Robert Harvey was one of the true greats of Australian rules football. He played for the St Kilda Football Club in the Australian Football League (AFL) for an amazing 20 seasons.

Harvey was one of those workhorses who was happy to do all the grunt work. He was known for his running ability and considered one of the best short passes of 15 to 30 meters in the history of the game. He holds St. Kilda’s record for most career games. At his retirement, at the end of the 2008 AFL season, he had played the third-highest total career games in league history with 383 games. Currently, Robert Harvey ranks fifth in games played (behind Dustin Fletcher, Kevin Bartlett, Michael Tuck and Brent Harvey), Harvey was also the final active player from the VFL era of the league (pre-1990) to retire.

Harvey won numerous individual awards and medals during his playing career. He won consecutive Brownlow Medals, the league’s highest individual honour, in 1997 and 1998. He won St Kilda’s best and fairest award – now called the Trevor Barker Award – in 1992, 1994, 1997 and 1998. He was selected in the All-Australian team eight times, with his first All-Australian award being in 1992 and his last in 2003. He won three E. J. Whitten Medals, awarded to the player judged best player on the ground for Victoria in State of Origin matches; the 1997 AFL Players Association Most Valuable Player Award (now known as the Leigh Matthews Trophy); and the Michael Tuck Medal for player judged best on the ground in the 2004 pre-season cup final. In 2012 he was inducted in the Australian Football Hall of Fame. 

Robert Harvey’s career highlights reel might not feature the spectacular aerial feats of a Wayne Carey, the sublime skills of Peter Daicos and Gary Ablett or the prolific and deadly goalkicking efforts of a Tony Lockett, but it is hard to argue that his standing in the game is any less than those great names. It might be hard for all but the most die-hard of St Kilda fans to recall more than a handful of moments from Robert Jeffrey Harvey’s career that stand out, but that merely serves to emphasis the hardworking consummate team man that he was.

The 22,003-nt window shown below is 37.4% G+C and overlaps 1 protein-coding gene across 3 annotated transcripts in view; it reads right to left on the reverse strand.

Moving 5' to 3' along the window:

A superb athlete blessed with innate dodging skills which could extricate him from even the most crowded situations on a football field, Harvey was a sight to behold in a career that spanned 21 seasons. He had the rare touch of magic in the way he could dodge through seemingly impenetrable circumstances and emerge with the ball to set up something further afield.

Harvey won numerous individual awards and medals during his playing career. He won consecutive Brownlow Medals, the league’s highest individual honor, in 1997 and 1998. He won St Kilda’s best and fairest award – now called the Trevor Barker Award – in 1992, 1994, 1997 and 1998. He was selected in the All-Australian team eight times, with his first All-Australian award being in 1992 and his last in 2003. He won three E. J. Whitten Medals, awarded to the player judged best player on the ground for Victoria in State of Origin matches; the 1997 AFL Players Association Most Valuable Player Award (now known as the Leigh Matthews Trophy); and the Michael Tuck Medal for player judged best on ground in the 2004 pre-season cup final. In 2012 he was inducted in the Australian Football Hall of Fame. On 24 September 2013, Harvey was named the AFL’s Assistant Coach of the Year at the AFL Coaches Association

Playing Career

1988 – 2008 St Kilda

Games

383

Goals

215

Playing Honours

Representative

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